News Articles

FIRST-PERSON: If your pastor made a sermon blunder, would you catch it?

BARRE, Vt. (BP) — A couple of weeks ago I was traveling most of the week and, due to computer problems, I could not get on the Internet. That meant that I had to prepare my Sunday sermon without any commentaries from my library or any help from the Internet. Turns out it was harder than I realized.

The sermon was from Galatians 4:21-31. It focused on why it is important to wait for God’s timing and methods instead of trying to do things in our own way and in our own time — an important message for the church to hear. In that passage, Paul builds an illustration based on the relationship Abraham had with Hagar, which produced Ishmael. That particular story is not well-known among many Christians, so I decided to tell the story as part of the sermon.

The problem was that since I did not have access to any of my reference books, I decided to tell the story from memory. My memory failed me and I got the characters wrong and told the story as if Esau, instead of Ishmael, was the son of Hagar. Though I got the point across adequately, the details were not very accurate. Most of the congregation never realized I had messed the story up. But about 10 percent of the congregation caught the error.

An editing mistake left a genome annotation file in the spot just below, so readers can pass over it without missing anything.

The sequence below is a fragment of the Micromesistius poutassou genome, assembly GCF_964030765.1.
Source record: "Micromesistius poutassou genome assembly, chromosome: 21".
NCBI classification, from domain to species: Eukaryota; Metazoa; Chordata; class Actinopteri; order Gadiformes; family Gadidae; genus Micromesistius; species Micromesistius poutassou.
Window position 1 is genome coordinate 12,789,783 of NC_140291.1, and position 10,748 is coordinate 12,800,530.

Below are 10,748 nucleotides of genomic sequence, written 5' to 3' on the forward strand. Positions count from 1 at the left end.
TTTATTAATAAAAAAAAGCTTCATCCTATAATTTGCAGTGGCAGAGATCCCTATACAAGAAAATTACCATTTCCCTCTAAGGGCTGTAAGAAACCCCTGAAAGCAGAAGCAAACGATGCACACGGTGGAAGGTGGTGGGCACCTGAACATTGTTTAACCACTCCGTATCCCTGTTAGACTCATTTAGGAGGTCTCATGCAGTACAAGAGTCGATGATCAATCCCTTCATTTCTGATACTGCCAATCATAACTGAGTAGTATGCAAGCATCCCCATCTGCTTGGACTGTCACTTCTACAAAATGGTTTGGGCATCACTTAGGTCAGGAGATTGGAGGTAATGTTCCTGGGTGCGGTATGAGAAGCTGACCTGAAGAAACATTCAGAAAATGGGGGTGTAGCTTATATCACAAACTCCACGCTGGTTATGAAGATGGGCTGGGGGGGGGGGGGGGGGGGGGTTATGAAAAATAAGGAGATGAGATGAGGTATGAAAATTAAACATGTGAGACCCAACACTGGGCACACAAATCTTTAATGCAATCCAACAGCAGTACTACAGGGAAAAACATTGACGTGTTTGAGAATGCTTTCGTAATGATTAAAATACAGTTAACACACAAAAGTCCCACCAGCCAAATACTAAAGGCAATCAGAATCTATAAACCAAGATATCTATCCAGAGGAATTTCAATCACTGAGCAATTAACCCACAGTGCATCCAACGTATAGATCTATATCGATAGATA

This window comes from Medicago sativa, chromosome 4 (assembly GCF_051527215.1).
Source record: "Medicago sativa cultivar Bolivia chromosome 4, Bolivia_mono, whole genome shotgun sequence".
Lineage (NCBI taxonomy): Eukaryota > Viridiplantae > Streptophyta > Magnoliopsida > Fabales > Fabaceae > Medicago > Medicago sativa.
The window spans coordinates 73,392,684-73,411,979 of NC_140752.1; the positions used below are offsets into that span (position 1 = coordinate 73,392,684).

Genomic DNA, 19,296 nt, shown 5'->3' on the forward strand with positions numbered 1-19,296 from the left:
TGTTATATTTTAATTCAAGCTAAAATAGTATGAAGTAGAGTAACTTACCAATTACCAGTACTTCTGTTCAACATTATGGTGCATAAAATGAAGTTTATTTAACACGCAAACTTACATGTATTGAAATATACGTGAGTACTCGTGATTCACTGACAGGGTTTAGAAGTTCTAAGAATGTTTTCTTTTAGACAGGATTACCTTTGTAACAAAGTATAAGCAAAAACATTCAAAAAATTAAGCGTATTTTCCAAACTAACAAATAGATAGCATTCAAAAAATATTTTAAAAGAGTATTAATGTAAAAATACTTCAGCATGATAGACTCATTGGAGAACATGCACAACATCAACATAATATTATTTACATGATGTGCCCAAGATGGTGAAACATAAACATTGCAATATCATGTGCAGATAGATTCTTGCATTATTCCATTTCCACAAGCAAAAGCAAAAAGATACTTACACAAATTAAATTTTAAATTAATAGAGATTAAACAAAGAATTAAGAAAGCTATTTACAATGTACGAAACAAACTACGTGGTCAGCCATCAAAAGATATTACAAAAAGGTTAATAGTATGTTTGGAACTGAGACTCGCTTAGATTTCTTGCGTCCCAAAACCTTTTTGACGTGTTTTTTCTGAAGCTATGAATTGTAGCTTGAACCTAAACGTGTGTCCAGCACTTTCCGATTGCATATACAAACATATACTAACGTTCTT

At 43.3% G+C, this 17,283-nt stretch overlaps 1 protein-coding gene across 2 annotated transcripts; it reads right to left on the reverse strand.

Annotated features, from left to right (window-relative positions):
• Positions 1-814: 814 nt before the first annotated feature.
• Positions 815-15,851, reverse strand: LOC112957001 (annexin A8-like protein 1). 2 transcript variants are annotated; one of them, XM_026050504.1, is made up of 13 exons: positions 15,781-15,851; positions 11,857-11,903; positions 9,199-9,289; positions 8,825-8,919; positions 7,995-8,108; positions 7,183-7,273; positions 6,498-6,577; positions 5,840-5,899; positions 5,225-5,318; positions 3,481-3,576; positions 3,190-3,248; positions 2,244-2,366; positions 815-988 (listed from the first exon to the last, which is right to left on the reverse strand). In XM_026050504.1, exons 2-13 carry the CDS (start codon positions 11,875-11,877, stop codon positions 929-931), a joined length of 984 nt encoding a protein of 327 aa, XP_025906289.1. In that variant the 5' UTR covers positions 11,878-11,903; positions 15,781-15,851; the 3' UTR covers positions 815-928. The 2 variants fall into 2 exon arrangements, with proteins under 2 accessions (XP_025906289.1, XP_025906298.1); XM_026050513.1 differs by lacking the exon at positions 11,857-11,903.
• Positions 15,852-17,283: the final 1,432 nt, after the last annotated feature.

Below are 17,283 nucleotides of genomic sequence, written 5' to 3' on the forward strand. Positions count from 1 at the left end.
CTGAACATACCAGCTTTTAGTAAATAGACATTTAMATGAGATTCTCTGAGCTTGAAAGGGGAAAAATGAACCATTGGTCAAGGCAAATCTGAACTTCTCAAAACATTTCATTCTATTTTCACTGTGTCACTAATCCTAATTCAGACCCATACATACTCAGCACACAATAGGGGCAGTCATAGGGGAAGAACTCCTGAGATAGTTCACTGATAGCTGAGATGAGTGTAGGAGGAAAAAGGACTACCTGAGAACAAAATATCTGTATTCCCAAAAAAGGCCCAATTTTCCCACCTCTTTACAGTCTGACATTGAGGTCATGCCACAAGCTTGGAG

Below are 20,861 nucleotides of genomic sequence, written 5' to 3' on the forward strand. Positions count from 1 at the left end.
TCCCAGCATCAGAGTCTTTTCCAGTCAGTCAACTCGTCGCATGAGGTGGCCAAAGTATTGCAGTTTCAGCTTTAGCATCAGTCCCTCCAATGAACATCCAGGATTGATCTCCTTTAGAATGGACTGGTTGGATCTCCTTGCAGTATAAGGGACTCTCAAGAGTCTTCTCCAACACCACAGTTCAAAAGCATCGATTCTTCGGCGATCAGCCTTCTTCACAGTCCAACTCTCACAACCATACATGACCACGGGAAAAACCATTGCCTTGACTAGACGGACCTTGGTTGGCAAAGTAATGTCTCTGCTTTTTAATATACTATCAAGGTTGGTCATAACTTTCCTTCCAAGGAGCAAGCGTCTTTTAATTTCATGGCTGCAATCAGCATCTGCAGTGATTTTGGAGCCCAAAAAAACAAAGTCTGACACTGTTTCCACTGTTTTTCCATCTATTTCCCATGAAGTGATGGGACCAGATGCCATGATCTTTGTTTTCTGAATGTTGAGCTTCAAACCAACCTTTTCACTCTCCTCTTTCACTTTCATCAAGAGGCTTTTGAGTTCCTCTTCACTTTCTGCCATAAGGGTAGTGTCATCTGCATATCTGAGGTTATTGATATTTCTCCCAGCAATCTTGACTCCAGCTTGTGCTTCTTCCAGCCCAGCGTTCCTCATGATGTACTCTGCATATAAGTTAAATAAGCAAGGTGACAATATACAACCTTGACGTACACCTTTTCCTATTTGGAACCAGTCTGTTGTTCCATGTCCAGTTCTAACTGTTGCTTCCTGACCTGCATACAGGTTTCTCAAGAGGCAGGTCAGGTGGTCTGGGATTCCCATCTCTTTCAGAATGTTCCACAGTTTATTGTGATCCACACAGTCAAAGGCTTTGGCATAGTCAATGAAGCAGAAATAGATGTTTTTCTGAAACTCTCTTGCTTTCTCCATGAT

Some realized my mistake the moment I made it. Others knew something about the story seemed off, but they did not know what it was until they got home and looked it up. Needless to say, we had a great laugh about it afterwards and I sent out an email to the congregation correcting my mistake.

But all week I have not been able to get out of my mind how “easy” it was to tell a “messed up” biblical story and have 90 percent of the congregation go along with it. Thank God for the 10 percent who caught it and pointed it out to me. Though we might chuckle about having a name wrong, what if it had been a key theological point? I suspect many people still would not have caught the error.

Regretfully, most Christians sitting in church today are biblically illiterate. They do not know the Bible well enough to spot an error when a pastor or Bible teacher makes one. Though one error might not make a church fall apart, imagine weeks, or months or years, of errors built on each other. Sadly, that is exactly where many churches are today.

I learned to study a bit harder from this experience. But I was also reminded that we need to help people in the church study the Bible on their own so they will be able to spot an error when it happens. Each of us needs to spend time in the Bible each day. We must be good students of the Word. Otherwise, what starts as a small mistake, if not corrected, can grow into a big problem.
Terry Dorsett serves as the director of the Green Mountain Baptist Association and is the bivocational pastor of Faith Community Church in Barre, Vt. For information, visit VermontBaptist.org. Visit his blog at TerryDorsett.com. He is the author of “Developing Leadership Teams in the Bivocational Church,” and “Bible Brain Teasers: Fun Adventures Through the Bible.” Get Baptist Press headlines and breaking news on Twitter (@BaptistPress), Facebook (Facebook.com/BaptistPress) and in your email.

    About the Author

  • Terry Dorsett